One or two people have said 'make sure you save it somewhere other than on Blogger', not for fame and fortune but for... what? I don't know! But I'm not sure that I want to do so; I like the evanescence of it.
I am not ambitious, (have little to be ambitious about, not false modesty,just realistic about what I do and why I do it), and I have a horror of physical clutter left behind, something to do with dealing with my parents stuff after they died, and many moves and changes; I hate the idea of leaving someone else with the responsibility of whether to ditch or keep.
On the other hand, currently planning a project of words and pictures with someone else which will have a discreet and finite span rather than the immediate and ephemeral nature of the blog, I find myself thinking, if we're pleased with it, it might be nice to have it in some kind of hard copy just to look at and pass a few on to friends. For myself I wouldn't care if they threw it away after a time, I have no wish or need to leave anything behind.
Yet I'm grateful that those who went before DID leave what they did. Another problem is perhaps also that at one time there weren't that many talented and exceptional people around and able to express themselves ( village-Hampdens remained just that), so the ones who did are to be treasured, whereas now there are many many gifted, talented souls who all deserve a hearing. The only way they can get it is to share it around and necessarily spread it thinner, which is what on-line publication does.
But again,

... that's very strange, I have no idea where that final 'but again,' came from, I've no recollection of writing it! Please ignore it, I've no more to add!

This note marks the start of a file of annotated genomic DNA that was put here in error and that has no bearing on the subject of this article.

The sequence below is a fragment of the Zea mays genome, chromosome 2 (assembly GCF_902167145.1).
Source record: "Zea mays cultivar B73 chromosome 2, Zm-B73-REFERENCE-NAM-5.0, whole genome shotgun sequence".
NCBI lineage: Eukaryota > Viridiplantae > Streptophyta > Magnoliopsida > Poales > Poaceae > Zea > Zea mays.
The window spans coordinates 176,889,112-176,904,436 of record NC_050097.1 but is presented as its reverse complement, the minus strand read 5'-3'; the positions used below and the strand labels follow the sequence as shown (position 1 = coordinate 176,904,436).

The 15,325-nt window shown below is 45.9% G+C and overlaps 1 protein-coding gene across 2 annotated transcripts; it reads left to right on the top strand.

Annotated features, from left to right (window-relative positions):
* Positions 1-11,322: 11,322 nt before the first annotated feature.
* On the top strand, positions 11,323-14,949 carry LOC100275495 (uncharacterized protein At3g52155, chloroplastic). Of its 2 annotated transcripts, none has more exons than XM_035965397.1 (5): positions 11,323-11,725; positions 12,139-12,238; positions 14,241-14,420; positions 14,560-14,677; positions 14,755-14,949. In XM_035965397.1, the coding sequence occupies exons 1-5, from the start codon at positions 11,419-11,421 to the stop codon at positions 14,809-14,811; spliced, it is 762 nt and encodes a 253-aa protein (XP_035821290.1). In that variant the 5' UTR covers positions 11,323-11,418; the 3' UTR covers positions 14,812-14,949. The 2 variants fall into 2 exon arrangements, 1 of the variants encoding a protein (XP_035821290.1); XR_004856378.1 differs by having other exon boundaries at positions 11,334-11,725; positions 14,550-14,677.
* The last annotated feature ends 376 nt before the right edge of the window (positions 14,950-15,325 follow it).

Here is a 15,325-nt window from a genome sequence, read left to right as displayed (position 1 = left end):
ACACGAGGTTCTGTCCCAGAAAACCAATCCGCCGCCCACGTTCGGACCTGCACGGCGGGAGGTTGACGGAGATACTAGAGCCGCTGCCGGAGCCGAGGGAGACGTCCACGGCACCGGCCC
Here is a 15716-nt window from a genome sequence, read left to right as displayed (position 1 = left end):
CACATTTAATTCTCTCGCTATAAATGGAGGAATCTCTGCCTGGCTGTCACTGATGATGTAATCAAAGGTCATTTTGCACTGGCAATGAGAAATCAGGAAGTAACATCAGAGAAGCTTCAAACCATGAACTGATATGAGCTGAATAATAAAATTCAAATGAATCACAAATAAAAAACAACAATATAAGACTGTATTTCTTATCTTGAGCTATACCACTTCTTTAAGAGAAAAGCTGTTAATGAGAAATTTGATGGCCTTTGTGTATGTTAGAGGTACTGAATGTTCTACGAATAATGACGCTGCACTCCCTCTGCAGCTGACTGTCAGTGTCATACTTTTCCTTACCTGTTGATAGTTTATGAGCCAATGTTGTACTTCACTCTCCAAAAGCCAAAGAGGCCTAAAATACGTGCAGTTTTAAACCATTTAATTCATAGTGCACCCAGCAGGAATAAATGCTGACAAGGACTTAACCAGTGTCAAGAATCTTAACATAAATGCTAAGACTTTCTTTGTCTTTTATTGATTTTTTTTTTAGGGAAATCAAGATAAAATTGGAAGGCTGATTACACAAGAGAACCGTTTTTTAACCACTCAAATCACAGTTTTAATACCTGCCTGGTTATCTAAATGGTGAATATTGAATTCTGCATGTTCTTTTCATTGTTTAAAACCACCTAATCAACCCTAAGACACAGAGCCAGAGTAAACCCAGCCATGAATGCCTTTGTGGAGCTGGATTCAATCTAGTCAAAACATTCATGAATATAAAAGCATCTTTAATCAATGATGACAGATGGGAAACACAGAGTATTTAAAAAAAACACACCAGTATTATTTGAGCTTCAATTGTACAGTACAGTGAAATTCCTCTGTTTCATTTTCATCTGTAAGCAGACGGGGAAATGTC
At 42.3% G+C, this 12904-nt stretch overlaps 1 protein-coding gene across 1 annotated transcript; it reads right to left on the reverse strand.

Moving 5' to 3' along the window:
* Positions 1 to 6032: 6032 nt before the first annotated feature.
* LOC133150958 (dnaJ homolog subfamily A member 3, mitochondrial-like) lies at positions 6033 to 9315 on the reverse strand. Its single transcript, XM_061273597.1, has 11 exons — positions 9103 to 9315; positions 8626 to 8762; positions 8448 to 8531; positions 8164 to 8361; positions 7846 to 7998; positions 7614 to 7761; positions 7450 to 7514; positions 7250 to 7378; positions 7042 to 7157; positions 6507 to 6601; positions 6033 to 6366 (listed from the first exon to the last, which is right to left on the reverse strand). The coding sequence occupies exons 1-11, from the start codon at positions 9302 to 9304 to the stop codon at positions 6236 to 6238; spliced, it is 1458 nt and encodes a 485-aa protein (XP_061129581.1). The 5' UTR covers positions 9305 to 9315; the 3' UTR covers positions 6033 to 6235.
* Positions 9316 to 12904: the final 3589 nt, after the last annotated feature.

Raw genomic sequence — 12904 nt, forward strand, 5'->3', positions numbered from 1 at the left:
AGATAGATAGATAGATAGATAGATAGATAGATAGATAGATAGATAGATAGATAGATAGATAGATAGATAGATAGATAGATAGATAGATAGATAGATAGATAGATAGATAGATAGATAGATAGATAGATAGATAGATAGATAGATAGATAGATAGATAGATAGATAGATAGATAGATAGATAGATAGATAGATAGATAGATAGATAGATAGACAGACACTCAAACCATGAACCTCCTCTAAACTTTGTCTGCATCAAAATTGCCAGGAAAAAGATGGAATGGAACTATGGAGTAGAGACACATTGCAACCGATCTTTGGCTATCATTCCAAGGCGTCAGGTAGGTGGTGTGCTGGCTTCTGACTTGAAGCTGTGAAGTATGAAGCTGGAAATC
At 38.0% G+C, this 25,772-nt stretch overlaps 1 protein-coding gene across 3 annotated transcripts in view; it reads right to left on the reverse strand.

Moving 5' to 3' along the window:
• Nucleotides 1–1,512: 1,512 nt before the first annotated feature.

On the topic of permanence, I've tried making digital prints of my drawings and paintings, using the giclee method, but it never felt quite right, or real. So I've begun learning the old etching techniques. Hard copies have their own intrinsic value. It's why my bookshelves are full and so is my wallspace.

I love the comment about the biological clock for writers, I'm sure it applies to visual artists as well.

What a thought provoking post and good comments. I paint and blog but do not feel that my paintings are more "durable" than my blog or spoken word. Every impulse I have travels out infinitely and effects whatever it touches. Your words change me as much as your book or your painting; everything material is lost in time. I think of my most lasting work as the people I have touched in my life; my blog is a way of reaching a wider audience and having what influence I can on gentle-ing the world. I was raised by a very harsh method but one person changed my life by showing me that love was the better, if not the only way. I want to pass that on.